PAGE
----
Wednesday, May 4, 2011


May 6, 2011

The bus making its way through the South Bronx on Monday was unusually alive with chatter.
"Obama got Osama!" a gray-bearded man in a Yankees jacket gloated loudly to his seat-mate. "That's poetry!"
"Beautiful," the other replied. "I heard they threw his body into the sea. Now he sleeps with the fishes."
"Ha! He smells so bad even the fishes won't eat him."
A middle-aged lady in the seat ahead piped up in Spanish. "He killed so many people. Now he's tasting his own medicine."
"No me gusta, the way they just took him out," said a young woman across the aisle. "It's just more killing. They shoulda captured him. I wanted to see what he had to say. Maybe he was sorry."
"Too late, baby," a man in a wheelchair said from the front. "He gone for good now. He gave all those people at Ground Zero hell on earth for a few hours, but he's gonna burn forever."
A well-dressed woman sitting next to me handed me a pamphlet. On the cover, yellow and red flames licked around the title: "Hellfire: Is It Part of Divine Justice?"
"Read this," she said to me softly. "Go to your bible and see for yourself."
I glanced at the tract, from the Jehovah's Witnesses. "Have you ever seen someone tortured?" it began. "We hope not. Deliberate torture is sickening and abhorrent. ... Many religions teach that God tortures sinners in an eternal hellfire. ... Would a God of love inflict torture that even humans with any measure of decency find revolting? ... Even if someone perpetrated extreme wickedness for his whole lifetime, would everlastingtorment be a just punishment? No."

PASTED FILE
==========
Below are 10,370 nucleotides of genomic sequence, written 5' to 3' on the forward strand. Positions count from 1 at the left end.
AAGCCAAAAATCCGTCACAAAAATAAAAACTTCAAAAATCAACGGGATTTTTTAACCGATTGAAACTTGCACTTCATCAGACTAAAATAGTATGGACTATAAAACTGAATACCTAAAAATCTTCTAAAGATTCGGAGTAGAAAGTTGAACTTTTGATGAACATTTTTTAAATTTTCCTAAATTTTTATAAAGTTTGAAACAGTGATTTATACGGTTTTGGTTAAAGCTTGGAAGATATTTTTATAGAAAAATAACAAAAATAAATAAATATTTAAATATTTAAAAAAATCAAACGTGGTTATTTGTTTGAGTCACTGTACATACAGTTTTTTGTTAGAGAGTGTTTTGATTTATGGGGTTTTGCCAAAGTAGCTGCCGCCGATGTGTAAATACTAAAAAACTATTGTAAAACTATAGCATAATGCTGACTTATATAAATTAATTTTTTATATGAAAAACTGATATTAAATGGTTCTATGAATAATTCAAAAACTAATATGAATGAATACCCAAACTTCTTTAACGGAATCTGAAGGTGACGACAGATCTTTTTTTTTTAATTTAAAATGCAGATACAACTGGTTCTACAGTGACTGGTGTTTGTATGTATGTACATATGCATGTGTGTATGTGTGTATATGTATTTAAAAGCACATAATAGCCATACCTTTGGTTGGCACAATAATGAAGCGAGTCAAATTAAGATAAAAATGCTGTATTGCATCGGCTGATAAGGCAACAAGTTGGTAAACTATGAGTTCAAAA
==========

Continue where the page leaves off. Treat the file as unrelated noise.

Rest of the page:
"God is love," she whispered. "How can there be a hell?"
A man leaned forward from the seat behind us. "The truth is, nobody really knows what happens in the next world. All we know for sure is about this world, and I'm glad Osama's out of the way here. He can't do anything more to us now."
The graybeard overheard. "Oh yeah? We have a saying in Puerto Rico: ‘You cut off the head of a snake and two heads grow back.' He's got people all over the world ready to take his place."
"I heard he has a hundred children," the middle-aged lady said in Spanish.
An African woman in a headscarf, cradling a baby on her lap, stared blankly out the window.
"They shoulda just forgot about him," the man in the wheelchair said. "Let the sleeping dog lie. Things was just settling down. The people in Egypt got their revolution without blowing anything up, and they was saying Osama's ideas are stupid and he's a has-been. Now we're on red alert again, that's what I heard. We're back to where we was after 9/11. Before, they just had a man, now they got a saint. Who knows what they'll do now?"
"I don't care," the man behind me said. "We'll get them too. I'm proud to be an American, and I'm glad Obama got him."
"Jerome Avenue," the driver called, pulling up to the stop. Passengers got off and on; the spontaneous social network traveling through the South Bronx changed friends.
"I found a nice apartment in Queens," a woman told her companion. "I'm moving next week. It's closer to my job, and it's more quiet there. Quiet and peaceful."

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